Gatineau, Quebec – The historic Rivermead Golf Club, established in 1910 in Gatineau, Quebec, is set to begin their next phase of course renovations under the direction of architect Jeff Mingay.
In the Fall of 2017 the architect, renowned for his work on heritage golf sites (see his website here), completed a renovation of the par 3, 8th hole at the club as a preview for the membership. Now the club is embarking on the next chapter, with the intention to eventually reshape the look of the entire golf course and practice facility.
Beginning on October 1st, work will begin on the 4th, 9th, 10th, and 12th holes.
When we spoke with Mingay at this year’s RBC Canadian Open he expressed his delight to be working on a property that he feels has amazing potential as they build on a well-established pedigree of the property. The original Charlie Murray design consisted of nine holes and was expanded within a few years to eighteen by George Cumming. Subsequent work has been completed by Ken Skodacek and Graham Cooke.
While adding to the courses’ ability to meet modern expectations, Mingay will look to restore a look and feel that ties the course to its roots.
“It’s exciting to be working with another of Canada’s most historic clubs,” said Mingay. ” Rivermead is a really good golf course that is laid-out over an interesting and beautiful property. This project provides the opportunity to restore a look and feel that celebrates the Club’s original, unique architectural style and will move the club most efficiently into its future.”
The Past and The Future
Rivermead has a strong link to the history of golf in Canada, having hosted the 1920 Canadian Open, multiple PGA Championships of Canada, along with other National level professional and amateur events.
Mingay was brought on in 2017 to study the course and help shape its future pathway.
As a statement from the club outlines: “With assistance from Kelly-Ami Drainage Consultants and Daniel Lacroix Golf Creations, Mingay’s plan focuses on improving drainage and reducing the total square footage of sand bunkers. Additionally, a bunker style more consistent with the course’s design pedigree will be restored, green surrounds will be remodelled, and a long-range tree plan will be implemented over the coming years by golf course superintendent, Derrick Powers. The tree plan includes both new plantings and necessary removals.”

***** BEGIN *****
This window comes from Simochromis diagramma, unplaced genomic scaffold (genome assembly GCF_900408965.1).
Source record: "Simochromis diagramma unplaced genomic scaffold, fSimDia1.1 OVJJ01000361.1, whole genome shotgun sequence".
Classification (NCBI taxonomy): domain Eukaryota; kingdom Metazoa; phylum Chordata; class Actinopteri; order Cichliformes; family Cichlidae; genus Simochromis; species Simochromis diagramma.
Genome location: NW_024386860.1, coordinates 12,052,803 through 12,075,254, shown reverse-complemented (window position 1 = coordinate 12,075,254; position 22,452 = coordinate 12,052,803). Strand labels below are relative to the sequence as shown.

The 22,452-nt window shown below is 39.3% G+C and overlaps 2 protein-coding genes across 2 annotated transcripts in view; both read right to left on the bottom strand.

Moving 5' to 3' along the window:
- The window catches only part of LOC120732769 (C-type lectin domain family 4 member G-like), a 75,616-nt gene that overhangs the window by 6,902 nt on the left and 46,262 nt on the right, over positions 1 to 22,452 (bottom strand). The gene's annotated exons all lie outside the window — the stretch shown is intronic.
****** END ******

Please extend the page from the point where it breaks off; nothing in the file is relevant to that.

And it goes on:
Adds Rivermead Golf Club President Paul Yuck, “Rivermead is committed to ongoing investments in golf course improvements and infrastructure projects. This comprehensive improvement project will make the course more distinctive and enhance player enjoyment while retaining its challenge, reduce bunker footprints, improve putting green quality by fixing traffic issues around green complexes, and fix drainage to improve bunkers, turf health and golf playability.”
With the course currently dotted with bunkers that some would describe as “homogeneous”, the renovation project will look to alter that, according to Mingay.
“Our intent is to create a remarkable variety of bunkers. Some will be small, others large. Some will be shallow, others deep. Bunker shapes will also vary. Some will have simple shapes, others will be more elaborate. Note that it’s possible to create this type of variety and also retain “harmony” of design style throughout the course.”
Further work on the balance of the golf course and practice facility is scheduled for 2019.